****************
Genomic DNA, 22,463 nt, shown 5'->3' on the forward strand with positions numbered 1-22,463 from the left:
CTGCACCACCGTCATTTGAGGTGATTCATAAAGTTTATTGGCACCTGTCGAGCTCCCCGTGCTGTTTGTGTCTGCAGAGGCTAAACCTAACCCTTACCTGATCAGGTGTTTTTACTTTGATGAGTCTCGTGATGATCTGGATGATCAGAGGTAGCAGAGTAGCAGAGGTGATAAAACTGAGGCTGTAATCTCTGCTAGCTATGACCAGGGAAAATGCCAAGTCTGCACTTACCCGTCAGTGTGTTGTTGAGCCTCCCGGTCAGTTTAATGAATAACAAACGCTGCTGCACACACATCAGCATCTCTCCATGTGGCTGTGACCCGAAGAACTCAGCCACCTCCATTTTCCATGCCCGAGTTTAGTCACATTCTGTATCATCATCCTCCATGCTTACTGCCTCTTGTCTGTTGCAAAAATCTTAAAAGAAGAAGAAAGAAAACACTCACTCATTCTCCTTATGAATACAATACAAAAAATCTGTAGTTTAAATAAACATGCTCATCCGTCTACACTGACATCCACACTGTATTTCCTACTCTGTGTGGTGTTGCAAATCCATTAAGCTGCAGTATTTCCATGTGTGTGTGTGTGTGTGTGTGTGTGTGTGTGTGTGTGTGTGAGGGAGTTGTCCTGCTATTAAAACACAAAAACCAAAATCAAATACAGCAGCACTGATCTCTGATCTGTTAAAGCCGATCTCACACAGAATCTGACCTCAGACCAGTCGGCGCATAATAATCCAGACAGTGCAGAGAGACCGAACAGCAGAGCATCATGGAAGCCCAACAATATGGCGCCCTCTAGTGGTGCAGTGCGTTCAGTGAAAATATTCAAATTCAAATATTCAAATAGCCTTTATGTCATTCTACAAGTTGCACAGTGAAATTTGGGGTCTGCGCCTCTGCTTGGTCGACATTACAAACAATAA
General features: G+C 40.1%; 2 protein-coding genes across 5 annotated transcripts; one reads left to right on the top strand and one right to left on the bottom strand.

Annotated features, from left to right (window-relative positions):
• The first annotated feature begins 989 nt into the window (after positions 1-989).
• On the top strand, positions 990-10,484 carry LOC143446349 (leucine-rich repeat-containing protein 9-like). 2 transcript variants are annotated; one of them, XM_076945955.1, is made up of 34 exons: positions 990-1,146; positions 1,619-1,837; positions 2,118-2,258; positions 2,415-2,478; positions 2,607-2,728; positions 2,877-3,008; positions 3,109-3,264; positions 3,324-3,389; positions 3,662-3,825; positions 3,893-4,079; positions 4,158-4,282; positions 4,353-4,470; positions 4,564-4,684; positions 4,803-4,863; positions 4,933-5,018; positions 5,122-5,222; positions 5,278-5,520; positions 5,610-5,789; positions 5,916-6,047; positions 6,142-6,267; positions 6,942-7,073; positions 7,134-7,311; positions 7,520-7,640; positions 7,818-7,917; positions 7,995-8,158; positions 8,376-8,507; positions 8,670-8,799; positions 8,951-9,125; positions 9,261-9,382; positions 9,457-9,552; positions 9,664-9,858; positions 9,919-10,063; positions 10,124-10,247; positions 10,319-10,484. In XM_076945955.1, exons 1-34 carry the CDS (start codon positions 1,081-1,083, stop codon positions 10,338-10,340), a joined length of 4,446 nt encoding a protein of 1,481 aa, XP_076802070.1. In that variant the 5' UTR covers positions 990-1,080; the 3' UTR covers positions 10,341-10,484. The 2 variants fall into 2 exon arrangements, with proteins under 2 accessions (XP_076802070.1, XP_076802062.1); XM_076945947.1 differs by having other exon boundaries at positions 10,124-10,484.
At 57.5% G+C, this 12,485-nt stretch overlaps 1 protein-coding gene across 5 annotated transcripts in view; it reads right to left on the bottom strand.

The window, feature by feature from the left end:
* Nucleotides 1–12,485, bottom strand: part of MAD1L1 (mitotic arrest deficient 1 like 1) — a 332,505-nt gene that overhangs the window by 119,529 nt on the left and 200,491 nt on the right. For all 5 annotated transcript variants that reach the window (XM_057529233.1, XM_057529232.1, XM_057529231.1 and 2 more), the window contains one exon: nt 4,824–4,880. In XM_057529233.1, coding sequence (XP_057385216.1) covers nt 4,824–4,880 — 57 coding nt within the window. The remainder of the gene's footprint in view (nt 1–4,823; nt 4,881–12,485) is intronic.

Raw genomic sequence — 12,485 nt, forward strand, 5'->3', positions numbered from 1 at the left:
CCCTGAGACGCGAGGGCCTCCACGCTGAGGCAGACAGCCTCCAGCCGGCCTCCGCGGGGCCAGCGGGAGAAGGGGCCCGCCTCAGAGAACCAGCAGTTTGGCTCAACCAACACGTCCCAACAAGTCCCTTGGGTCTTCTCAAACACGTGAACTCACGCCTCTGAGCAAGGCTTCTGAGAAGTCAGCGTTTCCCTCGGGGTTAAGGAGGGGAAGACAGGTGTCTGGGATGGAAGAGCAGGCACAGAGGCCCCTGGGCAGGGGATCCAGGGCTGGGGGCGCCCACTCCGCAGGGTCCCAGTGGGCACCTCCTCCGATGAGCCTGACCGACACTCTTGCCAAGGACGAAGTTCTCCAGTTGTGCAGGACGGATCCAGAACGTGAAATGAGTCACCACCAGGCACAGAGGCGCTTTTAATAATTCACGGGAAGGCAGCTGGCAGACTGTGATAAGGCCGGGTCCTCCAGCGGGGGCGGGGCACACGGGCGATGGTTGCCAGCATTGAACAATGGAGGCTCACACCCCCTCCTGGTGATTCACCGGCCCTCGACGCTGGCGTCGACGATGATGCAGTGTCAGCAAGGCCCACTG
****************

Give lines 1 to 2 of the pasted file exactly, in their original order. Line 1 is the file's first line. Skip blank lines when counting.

Genomic DNA, 22,463 nt, shown 5'->3' on the forward strand with positions numbered 1-22,463 from the left:
CTGCACCACCGTCATTTGAGGTGATTCATAAAGTTTATTGGCACCTGTCGAGCTCCCCGTGCTGTTTGTGTCTGCAGAGGCTAAACCTAACCCTTACCTGATCAGGTGTTTTTACTTTGATGAGTCTCGTGATGATCTGGATGATCAGAGGTAGCAGAGTAGCAGAGGTGATAAAACTGAGGCTGTAATCTCTGCTAGCTATGACCAGGGAAAATGCCAAGTCTGCACTTACCCGTCAGTGTGTTGTTGAGCCTCCCGGTCAGTTTAATGAATAACAAACGCTGCTGCACACACATCAGCATCTCTCCATGTGGCTGTGACCCGAAGAACTCAGCCACCTCCATTTTCCATGCCCGAGTTTAGTCACATTCTGTATCATCATCCTCCATGCTTACTGCCTCTTGTCTGTTGCAAAAATCTTAAAAGAAGAAGAAAGAAAACACTCACTCATTCTCCTTATGAATACAATACAAAAAATCTGTAGTTTAAATAAACATGCTCATCCGTCTACACTGACATCCACACTGTATTTCCTACTCTGTGTGGTGTTGCAAATCCATTAAGCTGCAGTATTTCCATGTGTGTGTGTGTGTGTGTGTGTGTGTGTGTGTGTGTGTGTGAGGGAGTTGTCCTGCTATTAAAACACAAAAACCAAAATCAAATACAGCAGCACTGATCTCTGATCTGTTAAAGCCGATCTCACACAGAATCTGACCTCAGACCAGTCGGCGCATAATAATCCAGACAGTGCAGAGAGACCGAACAGCAGAGCATCATGGAAGCCCAACAATATGGCGCCCTCTAGTGGTGCAGTGCGTTCAGTGAAAATATTCAAATTCAAATATTCAAATAGCCTTTATGTCATTCTACAAGTTGCACAGTGAAATTTGGGGTCTGCGCCTCTGCTTGGTCGACATTACAAACAATAA